For example, consider how advances in word processors and desktop publishing tools completely disrupted the graphic design and publishing industries. With tools like Preszi, an amateur with an eye for design can create professional looking presentations quickly and cost effectively, which not too long ago would have been significant undertakings involving graphic design and/or video production agencies.  Or, for those familiar with Oracle APEX, consider the difference between APEX 4.0 and 5.1, and then imagine where things will be in another 3 to 5 years.

Also, it’s important to note that what I’m discussing here are “low code” and not “no code” platforms. It’s still necessary for citizen developers to have a high level understanding of how systems are built, as well as the ability to string together at least a few lines of code. The point is that they do to not have to be professional programmers who’ve dedicated months or years to learning how to write software. Think of people who might have built complex Excel and Word macros in the past – these are the types of people who will “take flight” with low code platforms.

Risks of Shadow IT?

The second area of criticism is that low code platforms can make it easy for someone who “knows enough to be dangerous” to, well, do something dangerous. Yes, this is true too, and much has been written about “shadow IT” and business users adopting tools not sanctioned or supported by the IT department.

oracle apex built in features

However, much has also been written about the need to embrace shadow IT. While there certainly are risks to manage, low code platforms often provide guardrails and can in fact encapsulate and enforce “best practices”.  For example, Oracle APEX includes built-in features to help citizen developers make good design choices and be mindful of application security. And, since APEX runs entirely in the database, any applications developed by citizen developers can be carefully monitored by experienced DBAs using tools like Oracle Enterprise Manager, and disabled if problems arise.

Incidentally, this is also where you’ll hear critics bring up tools like Microsoft Access or FoxPro, along with amusing anecdotes about a monstrosity someone built that blew up and almost ended the world. Yes, this has happened, and in fact, I’ve built a few of those monstrosities myself. However, for every MS Access horror story out there, there also exists a story about how an MS Access application built by a citizen developer was of enormous benefit to a business (I’ve built a few of those too).

Clearly, the net gain from tools like MS Access and FoxPro has been very positive for businesses overall, and I believe the same will prove to be true for low code platforms.

Being Left Behind

The biggest risk with low code platforms is that overly cautious IT managers will ban them altogether, and in doing so throw the proverbial baby out with the bath water. In banning such tools, they reduce their organization’s “solutions surface area”, and limit their ability to innovate and keep pace with more forward thinking competitors. (In fact, overly restrictive IT policies that kill innovation is the subject of my next post.)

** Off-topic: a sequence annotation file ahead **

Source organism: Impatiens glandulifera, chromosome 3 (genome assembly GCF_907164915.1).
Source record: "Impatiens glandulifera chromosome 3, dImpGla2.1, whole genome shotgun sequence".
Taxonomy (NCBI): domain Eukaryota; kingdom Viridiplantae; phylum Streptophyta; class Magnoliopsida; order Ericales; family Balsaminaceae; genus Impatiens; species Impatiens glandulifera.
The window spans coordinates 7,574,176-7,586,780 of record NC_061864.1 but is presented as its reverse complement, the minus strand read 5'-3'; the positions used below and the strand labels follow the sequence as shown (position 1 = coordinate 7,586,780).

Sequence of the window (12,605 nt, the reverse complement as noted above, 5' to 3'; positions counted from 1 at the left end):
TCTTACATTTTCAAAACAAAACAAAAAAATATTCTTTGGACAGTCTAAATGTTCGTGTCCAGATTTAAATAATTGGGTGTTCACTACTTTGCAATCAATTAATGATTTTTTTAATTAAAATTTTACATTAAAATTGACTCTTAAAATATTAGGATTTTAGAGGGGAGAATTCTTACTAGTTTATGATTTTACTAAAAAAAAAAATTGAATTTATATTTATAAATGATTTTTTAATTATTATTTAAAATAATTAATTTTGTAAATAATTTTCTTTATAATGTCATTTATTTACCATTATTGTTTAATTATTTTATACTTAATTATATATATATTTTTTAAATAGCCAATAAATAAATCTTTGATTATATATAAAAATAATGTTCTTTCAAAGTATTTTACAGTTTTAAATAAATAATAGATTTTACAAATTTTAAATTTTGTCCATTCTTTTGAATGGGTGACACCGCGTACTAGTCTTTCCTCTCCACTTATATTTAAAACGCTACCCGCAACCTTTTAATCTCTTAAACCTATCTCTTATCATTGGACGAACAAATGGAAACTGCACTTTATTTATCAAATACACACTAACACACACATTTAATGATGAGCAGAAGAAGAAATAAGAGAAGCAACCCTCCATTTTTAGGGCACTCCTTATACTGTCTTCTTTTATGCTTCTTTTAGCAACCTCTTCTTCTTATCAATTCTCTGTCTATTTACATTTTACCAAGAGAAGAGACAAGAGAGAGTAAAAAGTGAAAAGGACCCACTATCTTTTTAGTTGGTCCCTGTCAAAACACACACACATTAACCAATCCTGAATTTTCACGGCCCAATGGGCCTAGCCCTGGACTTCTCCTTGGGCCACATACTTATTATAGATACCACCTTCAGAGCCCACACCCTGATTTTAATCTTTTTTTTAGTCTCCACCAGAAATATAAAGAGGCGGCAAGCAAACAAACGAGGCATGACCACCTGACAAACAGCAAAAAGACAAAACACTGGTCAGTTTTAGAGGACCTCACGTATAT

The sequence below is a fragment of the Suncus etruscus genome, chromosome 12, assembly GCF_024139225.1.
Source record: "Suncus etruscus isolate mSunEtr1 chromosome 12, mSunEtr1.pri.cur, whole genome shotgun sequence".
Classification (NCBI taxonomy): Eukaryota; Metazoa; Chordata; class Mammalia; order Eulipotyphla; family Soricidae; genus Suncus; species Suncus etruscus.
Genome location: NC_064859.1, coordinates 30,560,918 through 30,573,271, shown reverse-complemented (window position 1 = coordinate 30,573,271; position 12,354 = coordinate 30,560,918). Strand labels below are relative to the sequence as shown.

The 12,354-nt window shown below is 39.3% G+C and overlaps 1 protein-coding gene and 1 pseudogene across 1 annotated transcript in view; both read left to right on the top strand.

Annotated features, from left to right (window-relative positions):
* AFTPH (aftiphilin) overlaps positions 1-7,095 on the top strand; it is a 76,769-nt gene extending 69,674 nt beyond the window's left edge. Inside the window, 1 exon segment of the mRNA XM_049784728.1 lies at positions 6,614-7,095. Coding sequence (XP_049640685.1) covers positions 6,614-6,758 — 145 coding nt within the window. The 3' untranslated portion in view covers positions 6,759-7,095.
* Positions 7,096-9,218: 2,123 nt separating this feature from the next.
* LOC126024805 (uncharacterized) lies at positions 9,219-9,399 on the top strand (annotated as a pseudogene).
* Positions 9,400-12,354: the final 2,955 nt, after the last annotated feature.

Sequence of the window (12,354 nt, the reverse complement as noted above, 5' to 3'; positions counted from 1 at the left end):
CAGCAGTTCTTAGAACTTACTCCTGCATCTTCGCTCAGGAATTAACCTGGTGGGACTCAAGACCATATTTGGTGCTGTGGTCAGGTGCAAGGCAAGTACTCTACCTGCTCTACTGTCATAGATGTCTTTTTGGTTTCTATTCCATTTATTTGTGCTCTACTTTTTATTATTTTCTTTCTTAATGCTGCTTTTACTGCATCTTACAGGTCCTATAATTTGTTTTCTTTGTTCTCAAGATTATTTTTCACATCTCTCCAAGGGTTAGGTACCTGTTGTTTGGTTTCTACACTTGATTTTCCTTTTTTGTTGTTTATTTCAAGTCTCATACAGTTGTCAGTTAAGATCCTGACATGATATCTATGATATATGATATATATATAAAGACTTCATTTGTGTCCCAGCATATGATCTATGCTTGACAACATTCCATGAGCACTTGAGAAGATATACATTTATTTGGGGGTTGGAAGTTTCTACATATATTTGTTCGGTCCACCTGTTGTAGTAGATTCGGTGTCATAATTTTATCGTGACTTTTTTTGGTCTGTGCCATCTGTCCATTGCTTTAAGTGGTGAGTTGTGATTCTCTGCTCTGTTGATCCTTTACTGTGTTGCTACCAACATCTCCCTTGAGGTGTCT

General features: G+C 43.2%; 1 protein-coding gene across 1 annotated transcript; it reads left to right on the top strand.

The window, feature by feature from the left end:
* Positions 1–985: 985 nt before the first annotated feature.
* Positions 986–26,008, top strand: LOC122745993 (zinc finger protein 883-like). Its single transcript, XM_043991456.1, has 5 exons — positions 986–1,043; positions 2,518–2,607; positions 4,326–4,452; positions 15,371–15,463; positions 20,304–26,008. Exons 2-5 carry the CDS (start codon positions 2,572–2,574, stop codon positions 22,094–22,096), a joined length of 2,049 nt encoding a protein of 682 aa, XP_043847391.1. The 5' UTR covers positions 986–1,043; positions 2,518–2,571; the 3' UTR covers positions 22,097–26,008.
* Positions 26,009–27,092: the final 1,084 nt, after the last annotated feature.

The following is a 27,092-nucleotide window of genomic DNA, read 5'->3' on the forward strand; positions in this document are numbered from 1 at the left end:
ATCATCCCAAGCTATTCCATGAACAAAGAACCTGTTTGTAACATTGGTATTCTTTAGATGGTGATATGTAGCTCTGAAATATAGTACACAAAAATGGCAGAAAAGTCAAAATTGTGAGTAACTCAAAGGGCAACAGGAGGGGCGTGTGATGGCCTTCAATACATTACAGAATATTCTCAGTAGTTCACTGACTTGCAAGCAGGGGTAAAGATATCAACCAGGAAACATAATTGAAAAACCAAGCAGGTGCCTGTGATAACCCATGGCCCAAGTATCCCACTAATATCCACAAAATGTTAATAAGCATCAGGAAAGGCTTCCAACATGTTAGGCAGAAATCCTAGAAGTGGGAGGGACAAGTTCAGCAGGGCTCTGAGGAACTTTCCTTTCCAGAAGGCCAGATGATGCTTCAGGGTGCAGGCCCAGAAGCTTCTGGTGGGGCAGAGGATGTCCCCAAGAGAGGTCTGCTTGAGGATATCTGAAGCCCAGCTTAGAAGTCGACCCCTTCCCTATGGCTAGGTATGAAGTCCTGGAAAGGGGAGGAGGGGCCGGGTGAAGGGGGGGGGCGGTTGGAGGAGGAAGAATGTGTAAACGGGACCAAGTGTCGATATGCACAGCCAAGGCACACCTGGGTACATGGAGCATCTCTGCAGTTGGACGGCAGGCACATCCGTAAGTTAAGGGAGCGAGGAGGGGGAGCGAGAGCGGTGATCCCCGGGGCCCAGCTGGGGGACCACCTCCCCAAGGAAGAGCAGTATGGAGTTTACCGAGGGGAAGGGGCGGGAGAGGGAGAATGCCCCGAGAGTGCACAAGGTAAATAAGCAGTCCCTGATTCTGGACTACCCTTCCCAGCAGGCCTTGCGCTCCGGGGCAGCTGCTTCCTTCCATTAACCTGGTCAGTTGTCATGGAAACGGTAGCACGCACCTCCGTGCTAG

low code it managers

The truth is, more and more organizations are seeing the benefit of low code platforms. Not only do they reduce complexity and improve delivery speed, but they also act as a “force multiplier” by unlocking the creativity and ingenuity of a broader group of people. If the history of companies who are slow to adopt new technology is our guide, not exploring the possibilities of low code platforms will prove to be a costly mistake.

The post Oracle APEX: Low Code, High Innovation appeared first on Insum.

So what are my experiences using EECS doing some APEX work?

First of all, it is not blazing fast. Probably caused by the latency (as mentioned in my previous post). It is not slow, it is just ok('ish). 

Second, and way more important, it runs APEX 5.0.4! So whatever Oracle advertises about "Cloud first" ... it doesn't seem to apply to APEX (or APEX on EECS). So this fact alone makes this environment useless for demo, development and presentation purposes at this moment. I heard through the grapevine that 5.1 will be available from April 25 - but that's still a month away. And that rumour could be false.

Third, because you don't have access to a SYS account, you can't install something like APEX-SERT. Maybe the install scripts can be adapted for the PDB_ADMIN account - I haven't looked into that yet.

Four : As mentioned in an earlier post, within an EECS PDB instance you get one and only one APEX Workspace. You can't add one (nor delete). You can create as much schema's as you wish, but you have to assign them all to that same Workspace. Thus if you need more Workspaces, you either buy multiple EECS instances or look into another - more expensive - Database Cloud offering.

Five : The default Authentication Scheme is the new "Oracle Cloud Identity Management" scheme. If you have admin rights for the Service you can add users in that layer. If you would like to use "APEX Users" as an Authentication Scheme, you need admin rights as well to create those users. Or create your own scheme if you like that better.

And finally, when you buy an EECS, you get a Customer Support (CSI) number. You should be able to use this number to access My Oracle Support (MOS) to get information, ask questions etc. But the first few weeks that number was not recognised by MOS. But as I tried it again today, it seems to "know" the number and registration is in progress.

Reading the points above and the previous post, you might think EECS is not that good. But that all depends on what you expect to get for your money. Compared with other Oracle Cloud products, EECS is rather cheap. At some points it could do better, but especially when the service is upgraded to APEX 5.1, I will use it more for demo / development and presentations. Multiple Workspaces would be second on my wish list. 

And also Oracle announced a free APEX development environment a while ago - comparable to, but with that major difference that you are officially allowed to develop applications in that new environment ( is targeted as a playground - despite all the development that is probably happening there....).